By Lori Bosworth
Writer/Director Daniel Ferguson has offered us a tremendous insight into the sacred City of Jerusalem in his documentary by the same name, which opens at the Ontario Science Centre’s OMNIMAX Theatre on Friday, March 7, 2014. Torontonicity attended a media preview of the film, which takes us into the city’s mosques, churches and temples and, as a result of Ferguson being granted special permission to fly in the no-fly zone, captures stunning aerials of the Old City.
Ferguson is more than aware that many people are reluctant to visit the politically-tense city, thus one of his reason’s for making the documentary was to make viewers feel as if they had been to Jerusalem after watching the film.
Jerusalem, which is narrated by Benedict Cumberbatch, is told through the perspectives of Farah Ammouri, a Muslim; Nadia Todros, a Catholic; and Revital Zacharie, a Jew. (Although there are four quarters in the Old City that are distinctly Jewish, Christian, Muslim and Armenian, Jerusalem does not explore the Armenian quarter as a result of logistical issues noted by Ferguson.) The film follows the three young women as they shop in the Old City’s marketplace, visit historical sites and enjoy Ramadan, Easter and Passover with their families while sharing their observations of living in the war-torn city. The film also features Dr. Jodi Magness, who explores some of Jerusalem’s notable archaeological sites.
Jerusalem was highly sought after due to its source of fresh spring water and the perception that the city was the cradle of civilization due to being located at the crossroads of Europe, Africa and Asia. There is remarkable footage of the Church of the Holy Sepulchral where Jesus is said to have been buried, as well as the Dome of the Rock on the Temple Mount, which was built 1300 years ago. It’s one of the oldest Islamic monuments in the world and considered the gateway to God. The prophet Mohammed was said to have been taken to the rock where he ascended to Heaven. Ferguson also takes us to the Western Wall where thousands of worshippers gather to pray and leave prayer notes in the wall.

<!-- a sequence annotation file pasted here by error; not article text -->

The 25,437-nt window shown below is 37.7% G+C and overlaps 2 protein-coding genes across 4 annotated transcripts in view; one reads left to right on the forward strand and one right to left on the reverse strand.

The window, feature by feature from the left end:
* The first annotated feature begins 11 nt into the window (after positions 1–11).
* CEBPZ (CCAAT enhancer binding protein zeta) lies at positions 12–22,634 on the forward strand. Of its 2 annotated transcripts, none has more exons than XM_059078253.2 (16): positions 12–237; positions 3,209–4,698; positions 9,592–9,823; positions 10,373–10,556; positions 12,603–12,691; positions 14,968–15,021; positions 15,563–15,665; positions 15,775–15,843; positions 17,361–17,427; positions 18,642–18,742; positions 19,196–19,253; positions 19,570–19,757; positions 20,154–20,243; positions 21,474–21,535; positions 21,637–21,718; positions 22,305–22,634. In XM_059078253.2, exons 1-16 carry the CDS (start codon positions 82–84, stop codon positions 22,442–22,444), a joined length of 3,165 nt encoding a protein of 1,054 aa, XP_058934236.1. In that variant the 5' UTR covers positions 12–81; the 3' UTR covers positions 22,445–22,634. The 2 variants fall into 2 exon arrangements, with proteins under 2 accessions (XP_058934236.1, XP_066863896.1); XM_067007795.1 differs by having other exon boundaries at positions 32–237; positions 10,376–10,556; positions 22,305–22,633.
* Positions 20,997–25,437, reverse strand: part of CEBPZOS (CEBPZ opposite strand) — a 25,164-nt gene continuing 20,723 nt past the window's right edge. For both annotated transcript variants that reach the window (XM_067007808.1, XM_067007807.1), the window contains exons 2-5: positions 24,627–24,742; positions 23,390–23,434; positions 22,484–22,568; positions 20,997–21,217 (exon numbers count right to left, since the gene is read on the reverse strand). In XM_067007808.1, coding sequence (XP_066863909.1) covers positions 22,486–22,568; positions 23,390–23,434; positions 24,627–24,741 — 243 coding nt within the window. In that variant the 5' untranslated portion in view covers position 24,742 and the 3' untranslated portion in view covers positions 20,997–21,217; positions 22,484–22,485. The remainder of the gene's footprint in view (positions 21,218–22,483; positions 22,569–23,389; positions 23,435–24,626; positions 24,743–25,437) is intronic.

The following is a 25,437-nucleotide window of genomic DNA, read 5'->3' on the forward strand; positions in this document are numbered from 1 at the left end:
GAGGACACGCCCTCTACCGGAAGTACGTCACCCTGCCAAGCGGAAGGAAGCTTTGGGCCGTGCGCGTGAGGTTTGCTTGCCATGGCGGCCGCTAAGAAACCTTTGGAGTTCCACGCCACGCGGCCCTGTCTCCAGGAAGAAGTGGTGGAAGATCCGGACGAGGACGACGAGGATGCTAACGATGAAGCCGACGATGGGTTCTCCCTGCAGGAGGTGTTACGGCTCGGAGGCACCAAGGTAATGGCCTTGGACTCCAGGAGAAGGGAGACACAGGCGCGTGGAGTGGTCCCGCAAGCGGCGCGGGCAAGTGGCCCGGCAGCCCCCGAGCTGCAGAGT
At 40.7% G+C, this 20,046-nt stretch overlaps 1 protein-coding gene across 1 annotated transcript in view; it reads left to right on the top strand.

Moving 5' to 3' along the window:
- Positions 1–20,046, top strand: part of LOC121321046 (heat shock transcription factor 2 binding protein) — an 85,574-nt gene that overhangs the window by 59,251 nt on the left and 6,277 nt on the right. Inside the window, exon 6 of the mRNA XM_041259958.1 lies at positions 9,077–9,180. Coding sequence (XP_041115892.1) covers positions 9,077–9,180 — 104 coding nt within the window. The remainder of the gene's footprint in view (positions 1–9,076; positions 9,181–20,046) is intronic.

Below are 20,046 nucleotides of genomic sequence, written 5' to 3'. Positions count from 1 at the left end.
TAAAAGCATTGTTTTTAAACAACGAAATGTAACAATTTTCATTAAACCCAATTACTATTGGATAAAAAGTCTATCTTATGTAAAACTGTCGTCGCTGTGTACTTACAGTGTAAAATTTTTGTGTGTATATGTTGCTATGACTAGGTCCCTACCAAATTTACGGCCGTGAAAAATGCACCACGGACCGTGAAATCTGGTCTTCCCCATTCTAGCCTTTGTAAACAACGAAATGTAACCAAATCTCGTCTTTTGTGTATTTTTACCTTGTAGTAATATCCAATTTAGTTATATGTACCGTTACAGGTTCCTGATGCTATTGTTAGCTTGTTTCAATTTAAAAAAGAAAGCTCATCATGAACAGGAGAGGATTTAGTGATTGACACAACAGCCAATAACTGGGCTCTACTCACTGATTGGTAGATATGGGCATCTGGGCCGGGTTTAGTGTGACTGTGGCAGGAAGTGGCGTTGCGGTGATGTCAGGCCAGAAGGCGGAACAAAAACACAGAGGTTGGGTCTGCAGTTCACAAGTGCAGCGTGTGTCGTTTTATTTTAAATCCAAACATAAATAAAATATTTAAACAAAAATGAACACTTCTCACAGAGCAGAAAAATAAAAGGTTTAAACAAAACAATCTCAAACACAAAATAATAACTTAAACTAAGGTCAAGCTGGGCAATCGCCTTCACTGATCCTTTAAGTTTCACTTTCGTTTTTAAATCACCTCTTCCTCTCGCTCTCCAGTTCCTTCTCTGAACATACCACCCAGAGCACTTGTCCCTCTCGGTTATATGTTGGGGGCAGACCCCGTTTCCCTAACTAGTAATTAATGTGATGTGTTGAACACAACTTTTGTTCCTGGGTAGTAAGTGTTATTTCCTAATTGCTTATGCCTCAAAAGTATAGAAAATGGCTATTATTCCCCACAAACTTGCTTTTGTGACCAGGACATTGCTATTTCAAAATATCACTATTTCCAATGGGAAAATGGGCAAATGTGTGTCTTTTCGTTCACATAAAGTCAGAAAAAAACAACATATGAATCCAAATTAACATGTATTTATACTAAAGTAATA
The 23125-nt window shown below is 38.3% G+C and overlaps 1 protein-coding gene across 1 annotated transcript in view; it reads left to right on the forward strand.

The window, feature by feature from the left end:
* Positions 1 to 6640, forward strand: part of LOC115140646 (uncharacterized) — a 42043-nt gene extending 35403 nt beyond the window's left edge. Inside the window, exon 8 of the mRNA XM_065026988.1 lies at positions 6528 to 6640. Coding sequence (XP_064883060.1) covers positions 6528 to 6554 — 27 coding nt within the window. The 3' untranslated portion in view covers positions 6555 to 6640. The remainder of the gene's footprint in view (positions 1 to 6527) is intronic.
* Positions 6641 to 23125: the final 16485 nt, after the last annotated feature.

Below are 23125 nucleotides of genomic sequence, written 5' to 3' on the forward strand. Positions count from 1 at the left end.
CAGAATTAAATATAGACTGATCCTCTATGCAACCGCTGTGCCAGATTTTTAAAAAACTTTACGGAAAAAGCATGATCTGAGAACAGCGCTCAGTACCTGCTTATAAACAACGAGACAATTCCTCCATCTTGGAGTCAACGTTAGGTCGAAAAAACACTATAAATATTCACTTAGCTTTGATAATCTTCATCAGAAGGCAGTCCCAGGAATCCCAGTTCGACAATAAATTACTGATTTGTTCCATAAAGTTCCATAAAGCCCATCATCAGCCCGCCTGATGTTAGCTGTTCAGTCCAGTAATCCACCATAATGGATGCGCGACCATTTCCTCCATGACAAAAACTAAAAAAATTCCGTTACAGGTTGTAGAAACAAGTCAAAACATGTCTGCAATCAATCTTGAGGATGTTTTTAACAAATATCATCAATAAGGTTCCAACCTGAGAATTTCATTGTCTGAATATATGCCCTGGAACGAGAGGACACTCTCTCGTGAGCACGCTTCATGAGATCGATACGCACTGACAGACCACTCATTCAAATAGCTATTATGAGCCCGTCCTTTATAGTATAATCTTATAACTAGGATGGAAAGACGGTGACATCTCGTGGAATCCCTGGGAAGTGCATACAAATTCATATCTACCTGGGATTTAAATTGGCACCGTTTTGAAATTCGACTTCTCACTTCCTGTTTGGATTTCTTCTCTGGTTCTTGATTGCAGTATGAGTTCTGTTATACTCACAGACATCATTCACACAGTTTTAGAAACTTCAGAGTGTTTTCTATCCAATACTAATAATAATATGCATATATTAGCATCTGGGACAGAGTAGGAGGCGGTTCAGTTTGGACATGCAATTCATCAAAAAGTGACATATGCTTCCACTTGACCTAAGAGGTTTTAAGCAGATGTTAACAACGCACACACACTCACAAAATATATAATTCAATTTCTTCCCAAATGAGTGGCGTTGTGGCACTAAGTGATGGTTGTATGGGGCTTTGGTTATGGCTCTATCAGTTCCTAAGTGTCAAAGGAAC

To our delight, all three women appeared at the media conference following the screening of Jerusalem. When asked what they would change about their city, Zacharie suggested that the transportation problem needs to be improved and felt more “communication [was needed] between the communities.” Zacharie did add that she had met many Arabs in Jerusalem and hoped to have the chance to speak to more of them. Todros stated, “The walls have to be removed some day.” Ammouri replied, “You can’t change people, but you can create tolerance. This will take so much time. One day, we will achieve change.”
If you are visiting Jerusalem, you may want to check out the following places recommended by Ammouri, Todros and Zacharie:
1) The Austrian hospice offers an amazing view, plus they serve delicious schnitzels.
2) Shuk Mahane Yehuda or “The Shuk”, the Central Market in Jerusalem, offers diverse crowds, street festivals and artists selling their work.
3) Just enter Jerusalem from one of the seven gates of the city and go from there.